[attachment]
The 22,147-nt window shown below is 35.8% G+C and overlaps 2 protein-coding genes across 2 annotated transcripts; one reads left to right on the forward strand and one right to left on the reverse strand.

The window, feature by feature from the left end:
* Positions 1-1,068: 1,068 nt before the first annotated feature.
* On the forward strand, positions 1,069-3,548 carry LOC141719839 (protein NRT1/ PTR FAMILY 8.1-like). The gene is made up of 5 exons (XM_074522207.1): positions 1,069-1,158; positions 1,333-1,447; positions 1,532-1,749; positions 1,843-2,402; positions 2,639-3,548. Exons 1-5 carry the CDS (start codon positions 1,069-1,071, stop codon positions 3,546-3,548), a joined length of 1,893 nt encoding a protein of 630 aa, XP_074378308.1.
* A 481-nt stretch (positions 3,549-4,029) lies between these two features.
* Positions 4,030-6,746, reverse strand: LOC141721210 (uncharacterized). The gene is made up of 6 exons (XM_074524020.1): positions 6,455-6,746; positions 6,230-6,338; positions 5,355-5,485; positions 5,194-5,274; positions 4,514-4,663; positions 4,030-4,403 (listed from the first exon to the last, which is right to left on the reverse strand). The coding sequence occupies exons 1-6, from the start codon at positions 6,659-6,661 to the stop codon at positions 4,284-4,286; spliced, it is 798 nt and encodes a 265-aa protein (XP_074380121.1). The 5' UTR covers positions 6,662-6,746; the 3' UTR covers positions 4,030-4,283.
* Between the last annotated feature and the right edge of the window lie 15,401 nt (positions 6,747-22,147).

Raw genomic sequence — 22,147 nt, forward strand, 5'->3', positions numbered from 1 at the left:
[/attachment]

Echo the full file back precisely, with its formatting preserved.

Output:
The 22,147-nt window shown below is 35.8% G+C and overlaps 2 protein-coding genes across 2 annotated transcripts; one reads left to right on the forward strand and one right to left on the reverse strand.

The window, feature by feature from the left end:
* Positions 1-1,068: 1,068 nt before the first annotated feature.
* On the forward strand, positions 1,069-3,548 carry LOC141719839 (protein NRT1/ PTR FAMILY 8.1-like). The gene is made up of 5 exons (XM_074522207.1): positions 1,069-1,158; positions 1,333-1,447; positions 1,532-1,749; positions 1,843-2,402; positions 2,639-3,548. Exons 1-5 carry the CDS (start codon positions 1,069-1,071, stop codon positions 3,546-3,548), a joined length of 1,893 nt encoding a protein of 630 aa, XP_074378308.1.
* A 481-nt stretch (positions 3,549-4,029) lies between these two features.
* Positions 4,030-6,746, reverse strand: LOC141721210 (uncharacterized). The gene is made up of 6 exons (XM_074524020.1): positions 6,455-6,746; positions 6,230-6,338; positions 5,355-5,485; positions 5,194-5,274; positions 4,514-4,663; positions 4,030-4,403 (listed from the first exon to the last, which is right to left on the reverse strand). The coding sequence occupies exons 1-6, from the start codon at positions 6,659-6,661 to the stop codon at positions 4,284-4,286; spliced, it is 798 nt and encodes a 265-aa protein (XP_074380121.1). The 5' UTR covers positions 6,662-6,746; the 3' UTR covers positions 4,030-4,283.
* Between the last annotated feature and the right edge of the window lie 15,401 nt (positions 6,747-22,147).

Raw genomic sequence — 22,147 nt, forward strand, 5'->3', positions numbered from 1 at the left: